This South African DJ and entrepreneur is never home-sick when in Brazil. He says its food and music fill his soul.
After traveling the world and the concomitant culinary outings that come with it, kwaito (South African music genre) pioneer, DJ and businessman Oscar Bonginkosi Mdlongwa, popularly known as Oskido, counts Brazil his most favorite overseas destination.
In enjoying the fruits of his success, Oskido has come far.
He was born in Brits, a large town irrigated by the waters of the Hartbeespoort Dam in the North West Province of South Africa.
His childhood was in Bulawayo, a city in the southwest of Zimbabwe, before returning to South Africa to pursue a career in music in 1988.
His influences may be primarily South African and Zimbabwean, but the South American country is what he regales about when we meet him in late November last year.
“What amazed me the most was the food. I have traveled all over the world but the way they cook their food and the way they love their food stunned me,” says Oskido.
The memories are still fresh.
In September last year, Mdlongwa had traveled to the centrally-located capital of Brazil, Brasilia, on a cultural exchange program between Brazil and South Africa.
During our interview, he also compliments the city’s culture and the friendliness of its people.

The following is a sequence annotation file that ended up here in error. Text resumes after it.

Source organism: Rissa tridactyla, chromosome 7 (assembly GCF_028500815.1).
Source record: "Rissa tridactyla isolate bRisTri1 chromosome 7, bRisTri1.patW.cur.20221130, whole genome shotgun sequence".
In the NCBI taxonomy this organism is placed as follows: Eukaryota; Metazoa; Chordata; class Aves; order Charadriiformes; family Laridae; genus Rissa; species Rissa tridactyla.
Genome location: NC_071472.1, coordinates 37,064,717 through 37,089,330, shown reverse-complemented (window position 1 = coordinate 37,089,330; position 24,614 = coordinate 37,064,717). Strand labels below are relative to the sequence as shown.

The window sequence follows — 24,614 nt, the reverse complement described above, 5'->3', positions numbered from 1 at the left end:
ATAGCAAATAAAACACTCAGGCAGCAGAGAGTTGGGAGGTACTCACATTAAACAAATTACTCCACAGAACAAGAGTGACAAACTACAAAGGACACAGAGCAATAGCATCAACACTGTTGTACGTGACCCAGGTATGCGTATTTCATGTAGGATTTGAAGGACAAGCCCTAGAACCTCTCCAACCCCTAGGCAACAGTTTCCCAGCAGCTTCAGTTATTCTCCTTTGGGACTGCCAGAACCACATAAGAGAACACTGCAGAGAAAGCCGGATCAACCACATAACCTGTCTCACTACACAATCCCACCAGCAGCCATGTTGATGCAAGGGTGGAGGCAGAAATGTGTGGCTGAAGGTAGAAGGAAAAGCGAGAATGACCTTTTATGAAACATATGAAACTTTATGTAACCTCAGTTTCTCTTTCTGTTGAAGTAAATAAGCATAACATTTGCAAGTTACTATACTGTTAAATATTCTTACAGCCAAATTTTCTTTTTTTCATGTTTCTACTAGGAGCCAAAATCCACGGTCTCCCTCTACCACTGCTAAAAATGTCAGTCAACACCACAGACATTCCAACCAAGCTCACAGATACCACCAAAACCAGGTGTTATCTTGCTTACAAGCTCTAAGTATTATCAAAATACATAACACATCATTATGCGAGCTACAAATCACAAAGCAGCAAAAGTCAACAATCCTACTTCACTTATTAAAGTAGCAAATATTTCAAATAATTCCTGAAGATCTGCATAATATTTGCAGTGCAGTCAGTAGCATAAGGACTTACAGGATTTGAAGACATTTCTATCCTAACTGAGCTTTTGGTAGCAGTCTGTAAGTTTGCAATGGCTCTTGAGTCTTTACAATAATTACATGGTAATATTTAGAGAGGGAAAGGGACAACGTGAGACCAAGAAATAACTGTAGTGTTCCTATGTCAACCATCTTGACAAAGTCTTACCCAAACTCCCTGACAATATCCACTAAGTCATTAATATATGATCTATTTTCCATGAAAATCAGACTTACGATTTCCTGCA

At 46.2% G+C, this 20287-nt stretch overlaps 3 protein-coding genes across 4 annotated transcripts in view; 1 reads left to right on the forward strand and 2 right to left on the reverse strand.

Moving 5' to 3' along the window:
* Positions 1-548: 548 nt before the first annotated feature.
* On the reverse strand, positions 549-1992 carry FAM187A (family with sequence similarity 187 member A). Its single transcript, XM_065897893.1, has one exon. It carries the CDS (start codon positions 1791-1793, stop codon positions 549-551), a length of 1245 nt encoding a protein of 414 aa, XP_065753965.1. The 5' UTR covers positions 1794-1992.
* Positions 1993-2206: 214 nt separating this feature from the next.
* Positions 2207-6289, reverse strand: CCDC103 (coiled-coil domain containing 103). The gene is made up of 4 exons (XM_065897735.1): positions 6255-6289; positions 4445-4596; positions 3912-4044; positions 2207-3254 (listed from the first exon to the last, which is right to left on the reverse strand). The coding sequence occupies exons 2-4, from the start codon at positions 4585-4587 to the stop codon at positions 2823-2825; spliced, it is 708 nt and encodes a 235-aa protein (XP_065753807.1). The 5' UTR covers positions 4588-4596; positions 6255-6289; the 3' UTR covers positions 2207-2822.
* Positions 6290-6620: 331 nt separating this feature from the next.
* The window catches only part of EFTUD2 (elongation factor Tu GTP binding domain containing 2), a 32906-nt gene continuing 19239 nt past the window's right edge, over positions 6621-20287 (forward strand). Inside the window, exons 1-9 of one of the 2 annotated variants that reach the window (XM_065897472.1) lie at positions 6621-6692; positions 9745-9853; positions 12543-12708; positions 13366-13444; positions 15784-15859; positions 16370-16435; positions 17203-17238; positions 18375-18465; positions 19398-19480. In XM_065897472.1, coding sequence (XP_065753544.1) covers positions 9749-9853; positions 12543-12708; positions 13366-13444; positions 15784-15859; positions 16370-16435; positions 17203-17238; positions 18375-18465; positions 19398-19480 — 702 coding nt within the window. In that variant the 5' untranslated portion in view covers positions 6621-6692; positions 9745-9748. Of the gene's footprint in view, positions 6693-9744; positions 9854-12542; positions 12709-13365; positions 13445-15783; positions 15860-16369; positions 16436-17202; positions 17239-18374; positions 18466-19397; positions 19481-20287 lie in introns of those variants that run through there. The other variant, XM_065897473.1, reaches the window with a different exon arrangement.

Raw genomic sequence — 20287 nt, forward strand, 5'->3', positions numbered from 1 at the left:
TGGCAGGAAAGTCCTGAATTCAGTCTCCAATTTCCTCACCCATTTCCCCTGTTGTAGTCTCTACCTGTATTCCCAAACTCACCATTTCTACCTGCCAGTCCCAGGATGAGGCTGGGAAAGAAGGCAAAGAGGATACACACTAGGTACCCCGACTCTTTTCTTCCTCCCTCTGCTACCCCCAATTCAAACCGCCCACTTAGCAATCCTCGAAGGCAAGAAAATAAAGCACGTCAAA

“When I come back to my country [South Africa] after traveling, I just want our food. When I start going to Europe, I think of home, missing the food, but when I went to Brazil, it was like I’m home.”
He goes on to elucidate that they have their own traditional way of cooking, which includes beans that he enjoys the most.
Oskido especially appreciates Brazil’s restaurants because of the different meat cuts they serve customers.
“They will bring you a paper and describe the part that you are eating. Also, their way of cooking is healthy,” he says.
“We normally just eat and say ‘rump’; you don’t even know where it’s coming from. Therefore, they come in and you keep eating different cuts until you find the one you like and they will keep feeding you until you are full.
“What amazed me the most is when you get to our [local] food courts, you will find all these chain stores. It’s the same thing [there], but there isn’t anything that is like a buffet. Their food courts are designed that way, there isn’t any of the junk food,” says Oskido.
He speaks about connecting to the people despite the language barrier. He remembers going to a shopping center to buy things and having to explain.
He would speak on the phone with a translator and communication would be delayed.
But he found his own comfort zone.
Whenever he talked about music, he says there would be an instant connection with the people.
Oskido was invited by the South African Minister of Arts and Culture Nathi Mthethwa as a delegate for the exchange program.
“The minister and his office went to a school of kids aged between four and five years old. The kids were told to look for a song on YouTube that resembled Africa. Coincidently, they found Tsa Mandebele as the song of choice. I found that these kids could sing along to my song and dance to the moves because of the music video,” he says, joyfully.
“It was good to see a Limpopo language [song] sung in Brazil. That was the moment when I was really touched, and felt that there was something about Brazil.
“After the festive season, I want to go back, take my family and go relax.”
These are the notes from the South African DJ who has gone from Brits to Brazil.